Date of Award
Doctor of Philosophy (PhD)
Training is a multi-billion-dollar industry, and with the advent of the training technology revolution and the possibilities it provides to business and government, as well as to the academic community, it is important to determine if the money invested in training by these communities is providing the expected performance on the part of those who are trained. This can be done by quantitatively evaluating the relationship between training and performance.
This study extends the scholarly literature by developing the concept of organizational alignment through a combination of Human Performance Technology literature and traditional engineering methodologies. Organizational training and performance is studied to evaluate aspects of the relationship. An experimental study was conducted within a chain organization seeking to develop the best method of training. Quantitative and qualitative results are collected in an attempt to validate the findings.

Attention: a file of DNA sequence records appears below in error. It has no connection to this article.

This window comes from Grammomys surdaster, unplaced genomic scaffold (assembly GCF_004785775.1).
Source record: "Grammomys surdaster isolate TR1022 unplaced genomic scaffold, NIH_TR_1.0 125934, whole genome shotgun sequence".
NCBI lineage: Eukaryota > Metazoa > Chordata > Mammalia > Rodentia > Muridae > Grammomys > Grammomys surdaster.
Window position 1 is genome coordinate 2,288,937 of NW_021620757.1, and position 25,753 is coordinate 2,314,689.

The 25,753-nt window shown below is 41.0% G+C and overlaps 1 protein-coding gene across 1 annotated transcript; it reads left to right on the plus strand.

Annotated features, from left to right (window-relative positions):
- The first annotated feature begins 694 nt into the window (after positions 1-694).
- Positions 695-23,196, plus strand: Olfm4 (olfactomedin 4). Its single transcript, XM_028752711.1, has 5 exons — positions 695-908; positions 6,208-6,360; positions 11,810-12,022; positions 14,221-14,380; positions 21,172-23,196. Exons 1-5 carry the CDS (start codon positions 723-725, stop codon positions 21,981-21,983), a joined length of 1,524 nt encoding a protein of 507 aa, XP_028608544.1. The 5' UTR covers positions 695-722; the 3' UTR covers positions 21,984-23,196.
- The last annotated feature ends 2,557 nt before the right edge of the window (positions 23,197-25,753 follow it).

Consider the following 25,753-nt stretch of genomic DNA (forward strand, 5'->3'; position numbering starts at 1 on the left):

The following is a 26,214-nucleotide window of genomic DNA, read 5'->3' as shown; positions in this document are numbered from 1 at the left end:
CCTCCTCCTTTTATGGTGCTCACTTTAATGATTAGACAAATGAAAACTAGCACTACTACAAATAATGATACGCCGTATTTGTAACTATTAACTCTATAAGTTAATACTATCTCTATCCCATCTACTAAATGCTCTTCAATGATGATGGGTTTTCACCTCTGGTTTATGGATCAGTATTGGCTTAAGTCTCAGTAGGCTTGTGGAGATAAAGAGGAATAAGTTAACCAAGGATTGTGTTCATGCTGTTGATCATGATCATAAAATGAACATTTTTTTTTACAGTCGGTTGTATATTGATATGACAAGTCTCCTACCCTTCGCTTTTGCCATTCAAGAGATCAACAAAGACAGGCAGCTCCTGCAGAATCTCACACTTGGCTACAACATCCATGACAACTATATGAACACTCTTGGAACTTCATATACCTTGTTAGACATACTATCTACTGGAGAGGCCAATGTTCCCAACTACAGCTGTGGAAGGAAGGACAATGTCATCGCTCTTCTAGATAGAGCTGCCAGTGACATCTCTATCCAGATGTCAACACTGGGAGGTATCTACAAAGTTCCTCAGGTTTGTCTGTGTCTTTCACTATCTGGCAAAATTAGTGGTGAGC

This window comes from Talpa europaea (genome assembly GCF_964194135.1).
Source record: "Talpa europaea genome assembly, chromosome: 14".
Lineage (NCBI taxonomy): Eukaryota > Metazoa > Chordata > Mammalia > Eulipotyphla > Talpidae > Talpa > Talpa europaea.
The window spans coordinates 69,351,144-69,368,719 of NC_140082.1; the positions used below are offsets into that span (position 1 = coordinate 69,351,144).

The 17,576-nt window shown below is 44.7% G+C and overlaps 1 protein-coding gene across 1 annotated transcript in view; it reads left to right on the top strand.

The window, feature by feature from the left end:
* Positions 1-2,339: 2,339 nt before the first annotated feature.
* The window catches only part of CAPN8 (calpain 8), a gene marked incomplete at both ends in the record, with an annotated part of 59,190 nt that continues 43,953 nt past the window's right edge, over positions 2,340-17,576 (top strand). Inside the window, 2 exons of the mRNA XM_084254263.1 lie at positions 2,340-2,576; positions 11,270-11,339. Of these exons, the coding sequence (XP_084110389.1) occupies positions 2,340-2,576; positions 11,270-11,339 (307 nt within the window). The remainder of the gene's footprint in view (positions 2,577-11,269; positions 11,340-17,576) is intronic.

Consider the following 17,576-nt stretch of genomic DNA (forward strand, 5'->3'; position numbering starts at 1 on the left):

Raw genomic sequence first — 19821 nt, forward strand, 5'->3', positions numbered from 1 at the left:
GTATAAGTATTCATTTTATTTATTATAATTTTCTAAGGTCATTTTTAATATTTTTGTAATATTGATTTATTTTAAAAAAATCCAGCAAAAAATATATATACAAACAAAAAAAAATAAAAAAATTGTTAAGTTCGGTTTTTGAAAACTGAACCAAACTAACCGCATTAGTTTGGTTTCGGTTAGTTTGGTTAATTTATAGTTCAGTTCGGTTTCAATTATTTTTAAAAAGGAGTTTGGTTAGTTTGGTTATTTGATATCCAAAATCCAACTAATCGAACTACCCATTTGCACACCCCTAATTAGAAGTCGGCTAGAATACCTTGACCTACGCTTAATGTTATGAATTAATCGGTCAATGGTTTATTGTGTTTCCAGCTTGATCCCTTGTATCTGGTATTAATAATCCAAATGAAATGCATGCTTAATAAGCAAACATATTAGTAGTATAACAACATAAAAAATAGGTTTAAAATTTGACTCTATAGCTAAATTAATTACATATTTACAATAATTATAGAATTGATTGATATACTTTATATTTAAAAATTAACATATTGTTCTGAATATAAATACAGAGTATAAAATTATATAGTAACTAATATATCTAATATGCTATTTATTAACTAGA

The findings of the research indicate that training does not necessarily guarantee performance. Although organizations are investing billions of dollars in training development and deployment for employees, the training may not deliver the desired or expected performance for the organizations. The research shows that a principal cause of training not leading to performance is the lack of organizational goal alignment between levels of the organization. This was seen through the results of the performance and causal analyses combined with engineering methods. Lastly, this research concludes that modeling and simulation is an appropriate method by which to achieve organizational alignment. Taking a broader view of simulation and considering its iterative nature for planning and evaluation can allow organizations to proactively align their organizations at all levels.
Selby-Lucas, Jeanette D..
"Aligning Hierarchical Goals in an Organization: The Path From Training to Performance"
(2002). Doctor of Philosophy (PhD), dissertation, Engineering Management, Old Dominion University, DOI: 10.25777/egxn-x706